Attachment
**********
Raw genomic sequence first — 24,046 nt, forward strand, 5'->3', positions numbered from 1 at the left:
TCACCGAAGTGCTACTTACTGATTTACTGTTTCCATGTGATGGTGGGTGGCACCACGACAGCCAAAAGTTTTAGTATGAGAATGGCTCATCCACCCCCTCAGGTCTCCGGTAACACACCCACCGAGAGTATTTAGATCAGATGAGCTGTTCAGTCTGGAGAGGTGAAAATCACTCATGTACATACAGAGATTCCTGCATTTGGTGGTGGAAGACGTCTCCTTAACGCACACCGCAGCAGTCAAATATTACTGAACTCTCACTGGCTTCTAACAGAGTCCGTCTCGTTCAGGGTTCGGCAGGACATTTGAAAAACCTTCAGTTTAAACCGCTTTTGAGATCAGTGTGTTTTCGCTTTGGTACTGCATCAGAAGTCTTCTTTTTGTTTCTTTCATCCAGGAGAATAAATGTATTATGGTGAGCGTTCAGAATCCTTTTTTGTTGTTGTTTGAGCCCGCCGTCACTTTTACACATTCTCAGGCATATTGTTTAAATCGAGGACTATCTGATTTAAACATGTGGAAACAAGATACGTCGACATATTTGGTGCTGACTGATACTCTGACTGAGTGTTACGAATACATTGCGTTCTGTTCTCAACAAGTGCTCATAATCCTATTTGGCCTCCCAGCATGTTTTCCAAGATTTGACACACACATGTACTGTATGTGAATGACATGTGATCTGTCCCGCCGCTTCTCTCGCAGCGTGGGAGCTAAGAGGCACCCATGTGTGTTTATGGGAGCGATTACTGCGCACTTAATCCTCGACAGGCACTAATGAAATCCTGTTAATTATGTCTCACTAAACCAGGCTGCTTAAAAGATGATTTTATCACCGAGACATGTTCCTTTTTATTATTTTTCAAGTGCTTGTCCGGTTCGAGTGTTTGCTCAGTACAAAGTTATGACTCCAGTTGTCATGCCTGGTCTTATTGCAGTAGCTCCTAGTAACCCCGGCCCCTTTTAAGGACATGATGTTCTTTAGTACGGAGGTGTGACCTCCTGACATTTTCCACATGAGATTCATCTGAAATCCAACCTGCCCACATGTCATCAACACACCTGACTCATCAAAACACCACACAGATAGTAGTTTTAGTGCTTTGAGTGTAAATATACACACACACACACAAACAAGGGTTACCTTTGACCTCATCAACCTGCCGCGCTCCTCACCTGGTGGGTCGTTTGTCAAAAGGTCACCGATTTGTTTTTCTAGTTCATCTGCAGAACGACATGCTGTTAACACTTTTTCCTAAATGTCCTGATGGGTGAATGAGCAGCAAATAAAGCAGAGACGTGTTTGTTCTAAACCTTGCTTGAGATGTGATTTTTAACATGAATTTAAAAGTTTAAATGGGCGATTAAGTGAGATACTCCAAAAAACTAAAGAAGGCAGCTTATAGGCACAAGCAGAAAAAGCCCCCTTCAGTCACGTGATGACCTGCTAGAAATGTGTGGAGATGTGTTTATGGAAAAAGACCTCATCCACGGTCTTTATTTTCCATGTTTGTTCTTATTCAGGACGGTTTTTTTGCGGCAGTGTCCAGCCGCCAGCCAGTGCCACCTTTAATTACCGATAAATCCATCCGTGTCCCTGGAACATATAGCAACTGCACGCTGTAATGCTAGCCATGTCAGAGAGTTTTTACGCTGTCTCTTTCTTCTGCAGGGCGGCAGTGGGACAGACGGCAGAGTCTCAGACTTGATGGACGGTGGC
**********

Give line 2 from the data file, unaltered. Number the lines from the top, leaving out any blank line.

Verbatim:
TCACCGAAGTGCTACTTACTGATTTACTGTTTCCATGTGATGGTGGGTGGCACCACGACAGCCAAAAGTTTTAGTATGAGAATGGCTCATCCACCCCCTCAGGTCTCCGGTAACACACCCACCGAGAGTATTTAGATCAGATGAGCTGTTCAGTCTGGAGAGGTGAAAATCACTCATGTACATACAGAGATTCCTGCATTTGGTGGTGGAAGACGTCTCCTTAACGCACACCGCAGCAGTCAAATATTACTGAACTCTCACTGGCTTCTAACAGAGTCCGTCTCGTTCAGGGTTCGGCAGGACATTTGAAAAACCTTCAGTTTAAACCGCTTTTGAGATCAGTGTGTTTTCGCTTTGGTACTGCATCAGAAGTCTTCTTTTTGTTTCTTTCATCCAGGAGAATAAATGTATTATGGTGAGCGTTCAGAATCCTTTTTTGTTGTTGTTTGAGCCCGCCGTCACTTTTACACATTCTCAGGCATATTGTTTAAATCGAGGACTATCTGATTTAAACATGTGGAAACAAGATACGTCGACATATTTGGTGCTGACTGATACTCTGACTGAGTGTTACGAATACATTGCGTTCTGTTCTCAACAAGTGCTCATAATCCTATTTGGCCTCCCAGCATGTTTTCCAAGATTTGACACACACATGTACTGTATGTGAATGACATGTGATCTGTCCCGCCGCTTCTCTCGCAGCGTGGGAGCTAAGAGGCACCCATGTGTGTTTATGGGAGCGATTACTGCGCACTTAATCCTCGACAGGCACTAATGAAATCCTGTTAATTATGTCTCACTAAACCAGGCTGCTTAAAAGATGATTTTATCACCGAGACATGTTCCTTTTTATTATTTTTCAAGTGCTTGTCCGGTTCGAGTGTTTGCTCAGTACAAAGTTATGACTCCAGTTGTCATGCCTGGTCTTATTGCAGTAGCTCCTAGTAACCCCGGCCCCTTTTAAGGACATGATGTTCTTTAGTACGGAGGTGTGACCTCCTGACATTTTCCACATGAGATTCATCTGAAATCCAACCTGCCCACATGTCATCAACACACCTGACTCATCAAAACACCACACAGATAGTAGTTTTAGTGCTTTGAGTGTAAATATACACACACACACACAAACAAGGGTTACCTTTGACCTCATCAACCTGCCGCGCTCCTCACCTGGTGGGTCGTTTGTCAAAAGGTCACCGATTTGTTTTTCTAGTTCATCTGCAGAACGACATGCTGTTAACACTTTTTCCTAAATGTCCTGATGGGTGAATGAGCAGCAAATAAAGCAGAGACGTGTTTGTTCTAAACCTTGCTTGAGATGTGATTTTTAACATGAATTTAAAAGTTTAAATGGGCGATTAAGTGAGATACTCCAAAAAACTAAAGAAGGCAGCTTATAGGCACAAGCAGAAAAAGCCCCCTTCAGTCACGTGATGACCTGCTAGAAATGTGTGGAGATGTGTTTATGGAAAAAGACCTCATCCACGGTCTTTATTTTCCATGTTTGTTCTTATTCAGGACGGTTTTTTTGCGGCAGTGTCCAGCCGCCAGCCAGTGCCACCTTTAATTACCGATAAATCCATCCGTGTCCCTGGAACATATAGCAACTGCACGCTGTAATGCTAGCCATGTCAGAGAGTTTTTACGCTGTCTCTTTCTTCTGCAGGGCGGCAGTGGGACAGACGGCAGAGTCTCAGACTTGATGGACGGTGGC